Docker Swarm31 March 2017 · Filed in Infrastructure
This weeks challenge. Automate the creation of a docker swarm.
Docker has been going through some big changes recently. 1.13 -> 17.03 . No there haven’t been a whole raft of changes. Just a rejig of the versioning. Docker intend to release a new version every month, so the versions follow a calendar. 2017 March in this example.
So what has changed? If you look for articles about Swarm, most of them are for versions before 1.12. So I’m writing this to get myself as well as anyone else reading this up to date.
First up, lets create a swarm. Easy but with one catch. Swarm uses tokens internally for allowing new nodes to join the swarm. A typical way of doing this is:
[root@localhost ~]# docker swarm init --advertise-addr eth0 Swarm initialized: current node (otq2node46ab7onelq88k4xe) is now a manager. To add a worker to this swarm, run the following command: docker swarm join \ --token SWMTKN-1-49notae85i8c5rea5alx8abc2toke546ny9x8qy7r2f398dwkt-cryin443sc2xpocqb24niawk9 \ 192.168.15.2:2377 To add a manager to this swarm, run 'docker swarm join-token manager' and follow the instructions.
This initialises our swarm cluster with the first master, and we have a token to look after. This token is required for our worker nodes to attach to the swarm. Using Infrastructure as code, means we need to store this so that when building the worker nodes, they can join this master.
Encrypting this and putting it in the config repo is easy, then it can be passed to the puppet code to add new nodes.
Looking after the master
As the environments are destroyed daily, the next challenge is to rebuild the swarm master. We could use the same code above (at least a puppet version of it) but this would in all likelyhood give us a different token, thus breaking the worker build.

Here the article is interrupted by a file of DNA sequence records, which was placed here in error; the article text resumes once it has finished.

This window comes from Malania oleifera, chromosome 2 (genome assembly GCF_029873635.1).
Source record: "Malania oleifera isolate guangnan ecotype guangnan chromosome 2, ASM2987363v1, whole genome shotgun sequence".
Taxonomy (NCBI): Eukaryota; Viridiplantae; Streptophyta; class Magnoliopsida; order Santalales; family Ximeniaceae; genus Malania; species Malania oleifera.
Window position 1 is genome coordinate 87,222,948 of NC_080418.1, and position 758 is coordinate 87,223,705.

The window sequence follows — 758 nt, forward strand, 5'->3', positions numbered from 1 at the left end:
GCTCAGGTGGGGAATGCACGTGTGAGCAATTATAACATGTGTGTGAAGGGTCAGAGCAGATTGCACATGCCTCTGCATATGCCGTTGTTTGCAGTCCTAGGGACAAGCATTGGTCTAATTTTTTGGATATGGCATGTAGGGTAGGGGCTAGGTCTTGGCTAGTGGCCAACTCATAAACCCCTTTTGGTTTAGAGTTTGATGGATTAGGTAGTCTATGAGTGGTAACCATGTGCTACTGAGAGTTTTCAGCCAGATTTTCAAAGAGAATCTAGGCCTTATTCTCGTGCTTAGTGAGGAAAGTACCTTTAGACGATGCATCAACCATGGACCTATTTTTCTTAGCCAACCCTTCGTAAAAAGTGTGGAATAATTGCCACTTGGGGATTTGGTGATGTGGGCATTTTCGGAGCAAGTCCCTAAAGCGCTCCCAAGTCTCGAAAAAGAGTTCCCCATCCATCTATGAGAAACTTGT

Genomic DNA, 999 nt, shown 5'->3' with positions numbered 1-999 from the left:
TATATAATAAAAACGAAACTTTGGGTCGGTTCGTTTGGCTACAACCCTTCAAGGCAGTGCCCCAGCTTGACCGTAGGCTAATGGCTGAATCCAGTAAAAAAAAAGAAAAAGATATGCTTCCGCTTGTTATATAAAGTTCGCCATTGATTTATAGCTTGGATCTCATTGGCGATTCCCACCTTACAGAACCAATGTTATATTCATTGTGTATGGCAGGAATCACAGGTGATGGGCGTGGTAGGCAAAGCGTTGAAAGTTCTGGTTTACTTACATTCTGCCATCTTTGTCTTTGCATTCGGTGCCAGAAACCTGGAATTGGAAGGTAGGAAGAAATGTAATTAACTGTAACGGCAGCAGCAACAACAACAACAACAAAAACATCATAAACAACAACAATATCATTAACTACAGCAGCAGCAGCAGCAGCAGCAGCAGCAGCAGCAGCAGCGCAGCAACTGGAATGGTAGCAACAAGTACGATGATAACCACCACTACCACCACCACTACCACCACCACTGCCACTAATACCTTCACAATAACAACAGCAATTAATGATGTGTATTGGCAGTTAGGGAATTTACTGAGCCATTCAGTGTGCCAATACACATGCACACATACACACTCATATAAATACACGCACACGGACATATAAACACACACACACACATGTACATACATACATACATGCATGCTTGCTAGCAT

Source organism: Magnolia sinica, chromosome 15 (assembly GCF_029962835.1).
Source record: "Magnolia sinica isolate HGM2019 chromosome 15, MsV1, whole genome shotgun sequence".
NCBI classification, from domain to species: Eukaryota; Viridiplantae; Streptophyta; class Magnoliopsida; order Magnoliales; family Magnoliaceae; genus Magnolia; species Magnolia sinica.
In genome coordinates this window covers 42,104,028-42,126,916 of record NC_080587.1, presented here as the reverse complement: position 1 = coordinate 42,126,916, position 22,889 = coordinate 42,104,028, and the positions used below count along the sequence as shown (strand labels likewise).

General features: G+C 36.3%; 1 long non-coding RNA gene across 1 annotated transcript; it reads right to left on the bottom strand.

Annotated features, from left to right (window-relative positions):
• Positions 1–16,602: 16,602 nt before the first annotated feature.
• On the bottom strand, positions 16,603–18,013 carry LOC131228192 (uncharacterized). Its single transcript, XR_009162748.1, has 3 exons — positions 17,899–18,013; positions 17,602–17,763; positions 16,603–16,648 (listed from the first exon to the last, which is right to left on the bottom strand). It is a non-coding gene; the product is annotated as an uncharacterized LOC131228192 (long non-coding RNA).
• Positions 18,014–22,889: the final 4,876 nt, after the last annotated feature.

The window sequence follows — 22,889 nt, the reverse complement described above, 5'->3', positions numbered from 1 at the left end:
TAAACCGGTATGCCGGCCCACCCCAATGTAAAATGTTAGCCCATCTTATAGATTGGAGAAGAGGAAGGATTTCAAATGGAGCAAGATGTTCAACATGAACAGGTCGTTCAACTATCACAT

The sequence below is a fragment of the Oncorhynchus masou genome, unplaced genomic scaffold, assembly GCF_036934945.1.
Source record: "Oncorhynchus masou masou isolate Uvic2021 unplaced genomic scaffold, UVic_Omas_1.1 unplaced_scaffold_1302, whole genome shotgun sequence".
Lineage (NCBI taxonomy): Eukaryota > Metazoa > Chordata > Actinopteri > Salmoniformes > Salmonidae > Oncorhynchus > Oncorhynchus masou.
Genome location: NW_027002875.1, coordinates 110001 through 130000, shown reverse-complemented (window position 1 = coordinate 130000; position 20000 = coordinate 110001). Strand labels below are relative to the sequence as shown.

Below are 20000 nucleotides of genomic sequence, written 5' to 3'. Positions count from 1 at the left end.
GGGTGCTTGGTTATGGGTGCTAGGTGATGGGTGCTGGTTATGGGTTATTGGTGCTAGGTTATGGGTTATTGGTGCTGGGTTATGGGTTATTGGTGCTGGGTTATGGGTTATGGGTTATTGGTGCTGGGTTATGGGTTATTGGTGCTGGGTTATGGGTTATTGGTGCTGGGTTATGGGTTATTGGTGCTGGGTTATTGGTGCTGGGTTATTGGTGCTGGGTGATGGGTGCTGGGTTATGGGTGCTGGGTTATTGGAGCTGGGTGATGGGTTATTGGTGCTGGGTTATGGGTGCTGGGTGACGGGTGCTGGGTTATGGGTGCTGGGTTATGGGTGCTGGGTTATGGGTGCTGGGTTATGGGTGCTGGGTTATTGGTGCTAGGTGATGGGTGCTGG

The answer lays in the way Docker swarm keeps track of things in its folder structure. Stopping the service and backing up this folder will give us a replicatable way of reforming the cluster master.
#!/bin/bash systemctl stop docker tar cvzf /tmp/swarm.tgz /var/lib/docker/swarm systemctl start docker
Stashing this somewhere safe, like an private S3 Bucket, allows the node to retrieve this file, extract it to the correct location and then start docker, starting from where it left off and allowing us to use the same worker token.
#!/bin/bash systemctl stop docker rm -rf /var/lib/docker/swarm tar xzvf /tmp/swarm.tgz / systemctl start docker # start the swarm docker swarm --force-new-cluster --advertise-addr eth0
The worker token can be confirmed by running
[root@localhost ~]# docker swarm join-token worker --quiet SWMTKN-1-49notae85i8c5rea5alx8abc2toke546ny9x8qy7r2f398dwkt-cryin443sc2xpocqb24niawk9
And there you have it, a reproducable docker swarm. Ready to run Services and such like.
Next Week, looking at another Docker cluster - Nomad.Tags: cloud computing · data · docker · docker swarm · immutable Previous Post: 6 steps to becoming a cloud expert Next Post: Docker on Nomad